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Top customer reviews
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I call SHAME a roller coaster because I found myself on a ride of excitement and interest, and then dipping into moments that seemed to just drag on and lose my interest. All in all it did leave me wanting to finish the ride.
I found the story had some very interesting characters, and I truly adored Lola. What a gal! I did get a little annoyed with her going on and on and on about the reason she was a drag queen and the reasons behind it. I just felt like she was trying to validate her reasons for it rather than just being who she was. For some reason this part of her character bothered me. Hum, I guess it just didnt need to be there and became rather redundant.
I would have liked to have known more about Shame himself with a bit of more detail into his crimes. For me, Shame was the true terrifying person in the story. Since Elizabeth was so intimate with the killer I had hoped there would have been a bit more insite to him. I felt a little empty.
There was also quite a bit of back building in the story. A lot actually. I found it fairly distracting and a little bit confusing.
I thought the story was very well written. Good characters, intriguing plot, and some pretty good action scenes. For example, when Caleb is tied up in the kitchen, I found myself gripping the Kindle and yelling at him. It was a good ride, I just felt that, for this psycho thriller ride, there were far too many long valleys and not near enough hills.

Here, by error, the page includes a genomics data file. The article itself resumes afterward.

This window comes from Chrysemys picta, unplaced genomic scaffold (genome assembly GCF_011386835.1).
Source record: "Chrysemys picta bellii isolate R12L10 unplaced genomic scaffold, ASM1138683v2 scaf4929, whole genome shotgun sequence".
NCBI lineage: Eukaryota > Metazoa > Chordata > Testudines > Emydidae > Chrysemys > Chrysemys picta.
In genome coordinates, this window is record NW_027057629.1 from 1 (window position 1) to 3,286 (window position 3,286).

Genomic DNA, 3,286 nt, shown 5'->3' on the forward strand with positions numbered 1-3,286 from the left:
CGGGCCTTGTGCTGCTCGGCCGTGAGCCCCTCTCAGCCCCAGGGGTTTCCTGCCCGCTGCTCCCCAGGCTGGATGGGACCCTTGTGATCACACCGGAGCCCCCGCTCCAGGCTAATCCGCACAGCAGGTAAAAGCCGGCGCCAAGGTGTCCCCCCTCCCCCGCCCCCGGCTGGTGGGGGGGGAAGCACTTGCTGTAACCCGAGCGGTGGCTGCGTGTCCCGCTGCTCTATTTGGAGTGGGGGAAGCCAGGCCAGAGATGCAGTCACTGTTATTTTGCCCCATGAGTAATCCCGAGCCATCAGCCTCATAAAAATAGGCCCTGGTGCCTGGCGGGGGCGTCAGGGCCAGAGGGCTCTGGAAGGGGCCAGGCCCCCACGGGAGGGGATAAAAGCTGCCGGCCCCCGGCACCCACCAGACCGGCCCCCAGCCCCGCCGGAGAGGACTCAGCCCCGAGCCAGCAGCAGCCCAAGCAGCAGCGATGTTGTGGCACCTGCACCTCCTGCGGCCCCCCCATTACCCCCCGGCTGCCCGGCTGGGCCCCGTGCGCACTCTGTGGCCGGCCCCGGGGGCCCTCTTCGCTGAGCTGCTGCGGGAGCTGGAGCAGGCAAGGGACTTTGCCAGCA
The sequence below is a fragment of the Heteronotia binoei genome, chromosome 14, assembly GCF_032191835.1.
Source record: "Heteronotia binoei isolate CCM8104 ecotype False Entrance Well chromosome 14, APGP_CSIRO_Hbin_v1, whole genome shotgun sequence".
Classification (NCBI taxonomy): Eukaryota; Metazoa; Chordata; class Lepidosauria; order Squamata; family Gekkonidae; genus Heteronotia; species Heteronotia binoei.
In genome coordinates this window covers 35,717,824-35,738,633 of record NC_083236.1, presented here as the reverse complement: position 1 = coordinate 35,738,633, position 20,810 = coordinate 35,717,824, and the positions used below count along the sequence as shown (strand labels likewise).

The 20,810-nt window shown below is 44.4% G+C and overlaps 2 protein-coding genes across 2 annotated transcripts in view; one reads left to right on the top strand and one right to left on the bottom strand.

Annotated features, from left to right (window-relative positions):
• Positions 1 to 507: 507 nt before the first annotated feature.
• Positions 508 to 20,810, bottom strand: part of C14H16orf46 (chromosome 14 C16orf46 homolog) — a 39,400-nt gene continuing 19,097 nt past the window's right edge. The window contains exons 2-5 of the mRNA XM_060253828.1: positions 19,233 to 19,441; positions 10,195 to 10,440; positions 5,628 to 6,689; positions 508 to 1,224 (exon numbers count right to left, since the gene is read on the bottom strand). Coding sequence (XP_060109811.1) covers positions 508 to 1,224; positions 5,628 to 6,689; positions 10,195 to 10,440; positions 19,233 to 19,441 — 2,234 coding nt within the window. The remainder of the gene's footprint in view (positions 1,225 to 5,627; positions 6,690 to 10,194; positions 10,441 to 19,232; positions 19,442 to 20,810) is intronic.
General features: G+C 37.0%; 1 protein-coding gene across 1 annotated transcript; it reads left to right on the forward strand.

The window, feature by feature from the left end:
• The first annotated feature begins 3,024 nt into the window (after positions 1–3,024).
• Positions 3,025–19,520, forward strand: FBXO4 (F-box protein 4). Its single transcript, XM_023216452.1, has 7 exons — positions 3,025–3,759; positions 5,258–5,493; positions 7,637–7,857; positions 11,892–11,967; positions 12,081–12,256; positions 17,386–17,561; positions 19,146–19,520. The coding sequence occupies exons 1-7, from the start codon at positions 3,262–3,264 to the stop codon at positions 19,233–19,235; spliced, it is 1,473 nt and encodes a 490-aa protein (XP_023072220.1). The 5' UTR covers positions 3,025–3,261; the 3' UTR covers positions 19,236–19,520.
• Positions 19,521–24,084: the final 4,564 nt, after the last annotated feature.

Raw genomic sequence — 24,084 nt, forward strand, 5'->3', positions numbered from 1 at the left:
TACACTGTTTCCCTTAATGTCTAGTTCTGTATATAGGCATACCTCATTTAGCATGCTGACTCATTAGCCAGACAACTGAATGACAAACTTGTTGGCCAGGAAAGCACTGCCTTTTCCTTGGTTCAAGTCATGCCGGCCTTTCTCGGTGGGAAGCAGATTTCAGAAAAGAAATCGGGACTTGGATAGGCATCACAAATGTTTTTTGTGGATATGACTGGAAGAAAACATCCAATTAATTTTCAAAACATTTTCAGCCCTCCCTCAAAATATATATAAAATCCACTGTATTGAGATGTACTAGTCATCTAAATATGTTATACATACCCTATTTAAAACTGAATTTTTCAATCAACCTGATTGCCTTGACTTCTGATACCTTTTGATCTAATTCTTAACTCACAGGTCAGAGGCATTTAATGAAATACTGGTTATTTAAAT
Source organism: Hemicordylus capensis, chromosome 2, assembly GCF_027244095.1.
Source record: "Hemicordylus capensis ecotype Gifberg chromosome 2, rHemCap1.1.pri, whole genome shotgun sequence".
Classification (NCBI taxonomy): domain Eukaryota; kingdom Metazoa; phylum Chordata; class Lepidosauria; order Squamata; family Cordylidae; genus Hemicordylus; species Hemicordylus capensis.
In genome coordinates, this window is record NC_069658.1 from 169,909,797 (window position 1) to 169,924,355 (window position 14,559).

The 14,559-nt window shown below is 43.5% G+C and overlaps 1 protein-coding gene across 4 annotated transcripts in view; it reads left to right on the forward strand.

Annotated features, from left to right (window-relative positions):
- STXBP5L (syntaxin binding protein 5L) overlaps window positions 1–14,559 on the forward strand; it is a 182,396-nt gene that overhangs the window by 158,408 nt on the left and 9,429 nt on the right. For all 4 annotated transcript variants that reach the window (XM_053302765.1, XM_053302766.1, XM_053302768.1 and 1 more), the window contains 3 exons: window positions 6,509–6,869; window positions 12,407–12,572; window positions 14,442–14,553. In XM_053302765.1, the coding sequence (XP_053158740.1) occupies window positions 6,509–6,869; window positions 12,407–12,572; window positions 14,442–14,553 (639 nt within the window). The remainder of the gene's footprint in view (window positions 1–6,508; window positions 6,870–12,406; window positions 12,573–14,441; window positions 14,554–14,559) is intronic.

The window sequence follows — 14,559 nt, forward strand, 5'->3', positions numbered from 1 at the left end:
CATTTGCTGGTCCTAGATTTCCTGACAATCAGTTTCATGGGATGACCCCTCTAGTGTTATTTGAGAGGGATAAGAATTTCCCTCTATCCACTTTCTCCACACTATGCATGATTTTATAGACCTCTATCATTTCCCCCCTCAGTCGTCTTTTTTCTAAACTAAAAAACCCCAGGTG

I am giving this three of five stars. It is a good read. I definitely want to try another book by this author! From what I have read in other reviews this was not one of his better works. I would have given four stars were in not for the slow parts that had me losing interest.
This book resonates with anyone who has been bullied, taunted, sidelined, or tainted by parents’ transgressions or because they are different. That cuts a big swath among supposed misfits, shy or solitary people, outcasts, kids who suffer growing up because they don’t fit in. What happens to those kids when they become adults? Is “evil” hereditary? These are some of the social issues brought up in this book that addresses the mocking, derisory, taunting aspect toward those who don’t fit into the all-American profile.
Dr. Elizabeth Line is the journalist who has written about mass murderer Shane and is probably the foremost authority on him. His son Cal has found a measure of peace in a quiet life until this is shattered by a new murderer following the same pattern as Shane. Whether or not Cal is guilty, he is already condemned by his father's reputation and the fact that some people believe "evil" is hereditary. It seems to be general opinion that if the real Shane isn't around to commit the murders, then it must be the son who is following in his father's footsteps.
While ignorance abounds, it is hard as a reader to understand why the cops are so eager to pin the murders on Shane’s son. Also, the wrap up made this reader feel as if something important had been kept secret from me thus nullifying any chance for me to reach my own, however misguided, conclusions.
Some brilliant passages. “No one can look into God’s face without going insane. It’s too complicated, too brilliant, too unfathomable.”
Thank you Alan Russell for such a great read!!!!!
Most recent customer reviews
A good book. Written with strength, sensitivity and careful humor. You sense how intelligent and vulnerable the characters are and that allows a personal...Read more